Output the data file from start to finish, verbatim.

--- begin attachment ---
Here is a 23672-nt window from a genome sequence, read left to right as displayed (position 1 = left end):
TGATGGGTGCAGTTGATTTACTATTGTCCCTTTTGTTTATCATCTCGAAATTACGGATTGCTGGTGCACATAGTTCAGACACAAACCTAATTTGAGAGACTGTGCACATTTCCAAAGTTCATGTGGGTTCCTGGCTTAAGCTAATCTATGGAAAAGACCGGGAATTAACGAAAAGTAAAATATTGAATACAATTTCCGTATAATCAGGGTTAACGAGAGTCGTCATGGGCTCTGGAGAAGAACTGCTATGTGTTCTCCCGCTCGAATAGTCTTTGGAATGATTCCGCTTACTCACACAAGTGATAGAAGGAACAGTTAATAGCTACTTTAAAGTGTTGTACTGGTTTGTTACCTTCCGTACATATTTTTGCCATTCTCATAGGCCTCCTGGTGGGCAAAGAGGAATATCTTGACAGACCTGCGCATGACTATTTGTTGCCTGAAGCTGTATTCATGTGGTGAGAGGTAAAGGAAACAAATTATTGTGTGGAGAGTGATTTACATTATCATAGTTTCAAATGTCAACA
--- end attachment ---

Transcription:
Here is a 23672-nt window from a genome sequence, read left to right as displayed (position 1 = left end):
TGATGGGTGCAGTTGATTTACTATTGTCCCTTTTGTTTATCATCTCGAAATTACGGATTGCTGGTGCACATAGTTCAGACACAAACCTAATTTGAGAGACTGTGCACATTTCCAAAGTTCATGTGGGTTCCTGGCTTAAGCTAATCTATGGAAAAGACCGGGAATTAACGAAAAGTAAAATATTGAATACAATTTCCGTATAATCAGGGTTAACGAGAGTCGTCATGGGCTCTGGAGAAGAACTGCTATGTGTTCTCCCGCTCGAATAGTCTTTGGAATGATTCCGCTTACTCACACAAGTGATAGAAGGAACAGTTAATAGCTACTTTAAAGTGTTGTACTGGTTTGTTACCTTCCGTACATATTTTTGCCATTCTCATAGGCCTCCTGGTGGGCAAAGAGGAATATCTTGACAGACCTGCGCATGACTATTTGTTGCCTGAAGCTGTATTCATGTGGTGAGAGGTAAAGGAAACAAATTATTGTGTGGAGAGTGATTTACATTATCATAGTTTCAAATGTCAACA